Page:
• Am I fat-phobic? Are You?

    We probably both are. As women (and men) of the late 20th century and early 21st our eyes are trained to see the sylphs sold to us by the cadaver Anna Wintour on down, she, by the way, a woman more responsible for eating disorders than anyone else on the planet. Not to mention our crippled feet.

    But recently body image is changing – and a bit of flesh, enough, a handful is now seen as perfectly ok, if not preferable.

    Most “science” now says slightly overweight is healthier than underweight or even what is now classed as normal, vis the Body Mass Index. The Kardashians have trained us to see outsize curves as desirable, which means that we have widened our definition of beauty to include body types of races, other than northern Europeans. Which is a good thing.

    But fat, obesity, the way out of range? This is still seen as toxic, if not dangerous. And of course, in real terms, it is. Obesity shaves 9 years off your lifespan, multiple studies affirm. One hardly needs to enumerate the risks, but knees, hips, heart, stroke, cancer, all risks are increased. The obese are universally seen as weak, as figures of mockery, dangerous to themselves, inevitably to depend on others to live out their lives.

    Never mind all that, said Roxane Gay, whose memoir of being 534 pounds, Hunger, A Memoir of (My) Body, broke the spell. Gay, from a disciplined, accomplished black family was gang-raped at 12, the gang led by the boy she thought was her friend. At which point she started eating and did not stop.

    Gay points out that for her, and for generations of black women, and doubtless, white, overeating suppressed pain. Poverty, abandonment, single motherhood, struggle all resulted in over-eating anything that would change your emotional state, and that preferably cheap. Therefore sugar and saturated fat. And of course the food industry’s shameful use of toxic addictive oils and sugars increases the likelihood of illness.

    Leaving aside the culture of addiction, Gay and painter Jenny Saville (see above), want to view what we call obesity as acceptable, normal and even beautiful. They charge it is our prejudiced eye that sees the tryptyich above as ugly. Gay sees “society” as contradictory.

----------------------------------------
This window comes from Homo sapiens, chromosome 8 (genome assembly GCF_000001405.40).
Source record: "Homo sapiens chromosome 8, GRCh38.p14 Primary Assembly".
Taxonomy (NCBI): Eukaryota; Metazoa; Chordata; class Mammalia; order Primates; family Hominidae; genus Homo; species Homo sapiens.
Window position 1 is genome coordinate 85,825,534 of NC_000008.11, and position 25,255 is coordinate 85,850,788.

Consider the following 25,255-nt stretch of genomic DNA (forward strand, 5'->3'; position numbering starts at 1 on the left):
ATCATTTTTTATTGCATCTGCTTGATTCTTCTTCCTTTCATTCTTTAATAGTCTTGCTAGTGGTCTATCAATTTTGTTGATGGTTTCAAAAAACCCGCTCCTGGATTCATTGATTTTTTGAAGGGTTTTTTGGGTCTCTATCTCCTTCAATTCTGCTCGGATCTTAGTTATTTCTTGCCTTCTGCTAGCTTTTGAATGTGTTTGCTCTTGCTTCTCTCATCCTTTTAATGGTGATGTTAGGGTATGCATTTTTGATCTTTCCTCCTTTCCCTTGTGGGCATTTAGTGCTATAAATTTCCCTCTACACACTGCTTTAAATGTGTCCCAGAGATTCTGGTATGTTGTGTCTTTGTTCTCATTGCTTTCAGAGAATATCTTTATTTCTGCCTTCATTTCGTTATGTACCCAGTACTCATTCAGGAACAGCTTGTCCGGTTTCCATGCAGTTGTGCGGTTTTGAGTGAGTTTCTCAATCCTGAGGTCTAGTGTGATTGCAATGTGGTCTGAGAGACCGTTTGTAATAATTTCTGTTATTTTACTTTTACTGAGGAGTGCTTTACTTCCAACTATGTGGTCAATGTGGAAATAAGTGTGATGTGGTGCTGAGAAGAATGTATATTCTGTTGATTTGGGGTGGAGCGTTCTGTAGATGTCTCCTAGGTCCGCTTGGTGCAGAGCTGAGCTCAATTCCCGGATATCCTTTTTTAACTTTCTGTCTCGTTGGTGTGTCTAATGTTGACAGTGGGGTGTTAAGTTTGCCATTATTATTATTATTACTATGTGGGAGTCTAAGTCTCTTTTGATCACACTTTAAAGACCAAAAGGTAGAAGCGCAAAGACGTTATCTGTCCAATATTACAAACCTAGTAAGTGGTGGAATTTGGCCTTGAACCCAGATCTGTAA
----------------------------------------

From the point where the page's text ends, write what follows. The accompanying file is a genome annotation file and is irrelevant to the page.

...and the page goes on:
“As a woman, as a fat woman, I am not supposed to take up space. And yet, as a feminist, I am encouraged to believe I can take up space.”

    If I run into someone who is 400 pounds, that’s pretty much all I am going to think about. In fact, my insurance agent weighs up around those numbers, and I delay leaving her desk because I am so interested. It may be trauma, weird hormones, an accident which led her to her fate, but I wonder at her, her stamina, her insistence on being present, her cheerfulness. I find myself admiring her. I suspect she might be spiritually advanced. She is literally wearing her cross. And I do find her beautiful.

    Here’s my point. Most over-eating is about state change. Excess flesh is a protection against emotions you don’t want to feel. Food delivers satiation. You don’t need as much from people. In fact, you can even protect them, because you aren’t as vulnerable as they are. And, importantly, with the extra calories, you can push yourself to acquire at least some of the prizes the world values.

    But mostly, it’s cultural.

    Look at our recreation. It’s all vicious and violent. Current women’s fiction ramps up terror for vulnerable women to the max. Adrenalin or limbic level capture is massively addictive, therefore successful, so there is almost nothing gentle left to watch or read. Come home from work, exhausted from the competitive fury the marketplace now demands, binge violence and fear. Drug yourself to sleep with Diet Coke, popcorn and chips. Get up and do it all over again.

    The sexual landscape is equally vile. Sex has turned entirely extractive and sexual abuse of even the smallest of children is hardly worth a shrug. Trafficked women live miserable enslaved lives in every city and town. And the news cycle reliably delivers fresh outrages perpetrated by members of our extra-special-people class. This week we discovered the FBI refused to investigate Larry Nassar who abused hundreds of members of the US Olympic gymnastics team. We learned that the 15 year old Alanis Morrisette was repeatedly abused by her music producers.

    No one wants to have sex with someone obese.

    The old culture told women and men to toughen up, to conquer their demons, work towards a unified goal. The world they created was relatively crime free, solvent, riot-free, sexually ordered, family-focused and was moving to extend those benefits to marginal groups. The new culture is immoral by those standards. People are shot in the street while eating dinner at an outside cafe. Business and government are staffed by criminals, actually working against us. People are told to indulge, celebrate their weakness, especially if they can use it to stick it to the man.

    The results? Women (and men) who are obese are telling us their story before they open their mouths or laptop. The culture we have created is a sewer, and they need all the protection they can get.